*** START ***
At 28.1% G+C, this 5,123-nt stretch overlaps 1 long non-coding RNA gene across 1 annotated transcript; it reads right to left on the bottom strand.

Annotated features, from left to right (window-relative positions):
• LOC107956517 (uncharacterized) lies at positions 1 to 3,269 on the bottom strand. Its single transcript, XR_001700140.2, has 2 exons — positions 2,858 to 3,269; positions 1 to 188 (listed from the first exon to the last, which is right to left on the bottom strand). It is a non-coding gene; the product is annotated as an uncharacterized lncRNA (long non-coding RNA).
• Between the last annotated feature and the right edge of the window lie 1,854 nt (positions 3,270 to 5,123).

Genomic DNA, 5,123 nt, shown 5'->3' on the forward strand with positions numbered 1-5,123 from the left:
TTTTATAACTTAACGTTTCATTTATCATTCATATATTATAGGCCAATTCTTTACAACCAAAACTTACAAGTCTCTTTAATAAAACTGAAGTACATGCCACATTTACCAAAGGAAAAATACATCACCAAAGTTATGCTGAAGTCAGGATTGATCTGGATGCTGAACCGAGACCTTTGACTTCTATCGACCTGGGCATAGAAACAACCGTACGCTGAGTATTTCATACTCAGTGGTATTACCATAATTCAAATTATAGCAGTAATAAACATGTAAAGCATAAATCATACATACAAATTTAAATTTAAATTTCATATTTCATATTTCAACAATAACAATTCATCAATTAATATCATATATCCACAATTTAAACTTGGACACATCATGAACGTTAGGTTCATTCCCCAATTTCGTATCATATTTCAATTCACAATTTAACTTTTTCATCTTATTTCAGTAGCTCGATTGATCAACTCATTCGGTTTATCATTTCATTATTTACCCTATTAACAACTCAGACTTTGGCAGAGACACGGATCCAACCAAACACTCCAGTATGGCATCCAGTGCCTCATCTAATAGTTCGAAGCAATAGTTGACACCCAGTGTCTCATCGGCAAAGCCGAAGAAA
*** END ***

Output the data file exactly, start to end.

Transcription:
At 28.1% G+C, this 5,123-nt stretch overlaps 1 long non-coding RNA gene across 1 annotated transcript; it reads right to left on the bottom strand.

Annotated features, from left to right (window-relative positions):
• LOC107956517 (uncharacterized) lies at positions 1 to 3,269 on the bottom strand. Its single transcript, XR_001700140.2, has 2 exons — positions 2,858 to 3,269; positions 1 to 188 (listed from the first exon to the last, which is right to left on the bottom strand). It is a non-coding gene; the product is annotated as an uncharacterized lncRNA (long non-coding RNA).
• Between the last annotated feature and the right edge of the window lie 1,854 nt (positions 3,270 to 5,123).

Genomic DNA, 5,123 nt, shown 5'->3' on the forward strand with positions numbered 1-5,123 from the left:
TTTTATAACTTAACGTTTCATTTATCATTCATATATTATAGGCCAATTCTTTACAACCAAAACTTACAAGTCTCTTTAATAAAACTGAAGTACATGCCACATTTACCAAAGGAAAAATACATCACCAAAGTTATGCTGAAGTCAGGATTGATCTGGATGCTGAACCGAGACCTTTGACTTCTATCGACCTGGGCATAGAAACAACCGTACGCTGAGTATTTCATACTCAGTGGTATTACCATAATTCAAATTATAGCAGTAATAAACATGTAAAGCATAAATCATACATACAAATTTAAATTTAAATTTCATATTTCATATTTCAACAATAACAATTCATCAATTAATATCATATATCCACAATTTAAACTTGGACACATCATGAACGTTAGGTTCATTCCCCAATTTCGTATCATATTTCAATTCACAATTTAACTTTTTCATCTTATTTCAGTAGCTCGATTGATCAACTCATTCGGTTTATCATTTCATTATTTACCCTATTAACAACTCAGACTTTGGCAGAGACACGGATCCAACCAAACACTCCAGTATGGCATCCAGTGCCTCATCTAATAGTTCGAAGCAATAGTTGACACCCAGTGTCTCATCGGCAAAGCCGAAGAAA